I found magic in Venice.
What is this magic? It is the freedom of beauty in the midst of complicated decision making. It is being overwhelmed with magnificence, everywhere you look: history, culture and art, yet not losing sight of the wonder of yourself. And it is choosing to say ‘no’ to when the rest of the world says: ‘Come, see...what? Are you crazy?’
Venice is magnificent.
This may sounds absurd, but I’d almost forgotten Venice is the floating city. Yet you step off the train and there it is: the Grand Canal.
The way into the city is a waterway.
Having to get on a boat to arrive into a city seems to me the most deliciously romantic idea. I was instantly seduced, and I hadn’t even left the station.
In so many ways, Venice mirrored to me how I feel about my business and that fact flooded me with happiness.
Inspiring beauty, wild adventure, pure love, the grandest architecture, abundance, spirituality, and of course, all this, in Italy.
The monuments of the past: celebrating history and architecture and design. Sometimes, we have forgotten how to do formal: traditional, classical, perhaps slightly reserved.
Yes, it’s the British idea of dignity: polite and self-disciplined, gracious and elegant.
I wrote in my notebook “moments in chiese (churches)” to record the reflection that such space inspires in me. How it makes me feel.
Yet this tradition, allowing for and coupled with, the unformed and the wild freedom of the new: unapologetic and unreserved. I visited the Guggenheim Museum and spent an hour questioning, pondering the art I saw there: of Pollock and Magritte, Dali and Picasso.
Chuckling at myself for the Claire of a few years ago, who would worry she didn’t understand it. Instead now, I am glad I am willing to be open to art I’m not sure I really like, and even just delectably grateful for the privilege of seeing inside someone else’s house.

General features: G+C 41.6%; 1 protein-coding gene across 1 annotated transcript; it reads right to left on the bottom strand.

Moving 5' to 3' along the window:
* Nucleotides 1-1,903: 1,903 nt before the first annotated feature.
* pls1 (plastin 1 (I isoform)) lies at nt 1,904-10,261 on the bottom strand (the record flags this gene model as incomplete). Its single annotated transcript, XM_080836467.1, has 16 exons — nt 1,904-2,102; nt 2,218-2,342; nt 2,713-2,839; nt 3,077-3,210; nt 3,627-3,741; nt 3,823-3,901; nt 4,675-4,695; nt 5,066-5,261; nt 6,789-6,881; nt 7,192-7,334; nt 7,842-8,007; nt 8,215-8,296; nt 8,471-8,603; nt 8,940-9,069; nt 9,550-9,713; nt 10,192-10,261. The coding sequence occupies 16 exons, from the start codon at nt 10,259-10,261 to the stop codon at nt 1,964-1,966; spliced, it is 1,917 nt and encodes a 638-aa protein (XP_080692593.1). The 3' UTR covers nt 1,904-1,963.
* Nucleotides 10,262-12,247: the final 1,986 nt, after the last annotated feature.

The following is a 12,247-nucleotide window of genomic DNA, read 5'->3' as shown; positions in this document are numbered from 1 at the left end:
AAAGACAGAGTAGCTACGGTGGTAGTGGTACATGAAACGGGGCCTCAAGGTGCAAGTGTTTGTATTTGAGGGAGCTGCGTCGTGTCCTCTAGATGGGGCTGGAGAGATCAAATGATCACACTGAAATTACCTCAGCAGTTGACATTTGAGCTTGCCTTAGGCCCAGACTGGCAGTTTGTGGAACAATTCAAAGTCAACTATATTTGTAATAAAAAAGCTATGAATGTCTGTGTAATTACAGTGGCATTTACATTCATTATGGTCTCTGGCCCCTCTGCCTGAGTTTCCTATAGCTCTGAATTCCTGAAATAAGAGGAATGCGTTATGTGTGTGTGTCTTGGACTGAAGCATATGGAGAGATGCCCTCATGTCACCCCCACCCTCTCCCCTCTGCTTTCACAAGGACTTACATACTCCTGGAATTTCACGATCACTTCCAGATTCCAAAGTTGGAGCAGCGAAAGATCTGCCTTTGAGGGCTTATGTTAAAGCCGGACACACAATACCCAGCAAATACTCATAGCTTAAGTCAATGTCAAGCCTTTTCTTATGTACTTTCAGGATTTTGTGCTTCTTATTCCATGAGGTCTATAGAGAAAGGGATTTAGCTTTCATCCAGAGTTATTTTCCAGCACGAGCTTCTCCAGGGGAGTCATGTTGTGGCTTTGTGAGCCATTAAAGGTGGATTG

After I’d seen enough of the sculpture and paintings, I sat outside for a while, enjoying the sunshine in the museum’s garden.
I saw that Yoko Ono gifted Peggy Guggenheim a tree and the message inscribed on the metal label speaks simply. A message of love. A moment of comfort and a moment of tranquility from the towering creations that awaited me; in churches, in paintings, in vistas of water and Palladian architecture that set my heart on fire.
A feast which I was eager to have more of yet needed almost to prepare for, such awe I knew I would feel.
Sometimes we need peace before we go and do the work we are called to do.
Sometimes we need to just have what we need.
We know it and yet others probably don’t understand it.
Take what you need.
I used to work for an artist who paints Venice, beautifully, I might add. His voice was in my head and his paintings were in my mind’s eye, as I chose which direction to walk around and which sights to see. The Rialto Bridge, Arsenale, Spirito Santo, Santa Maria della Salute.
I couldn’t see them all. I didn’t want to see them all. I know he would be saying: 'Claire but did you see, this, and that?' But no. I know what I need and say no to the rest.
And really, that’s what my last few weeks have been about.
Space. Time. Distance.
I laughed to myself. I was spent, walking all day had tired me out and I wandered, a little aimlessly, through the Rialto markets, over the bridge and into the district of smart shops, back towards St Mark’s Square.
Something caught my eye. A row of purses in the shop window: three shades of pink. I’d wanted a new pink purse, but hadn’t found the one, despite looking in every shop with even a hint of potential (and there’s a lot here in the Veneto).
And so I preceded to spend half an hour in the Furla shop deciding exactly which pink shade I wanted.
Ten minutes later, had you been following me, you would have found me eating in a tiny, tacky pizzeria, biting into a hot cheesy slice.
Pink Furla purse. A 3 Euro slice of pizza.
This is how I roll.
Venice, I'll be back.
Even if you can only see a hint of what you want, a whisper of your truth, a glimmer of light, keep hold of it. It’s closer than you know.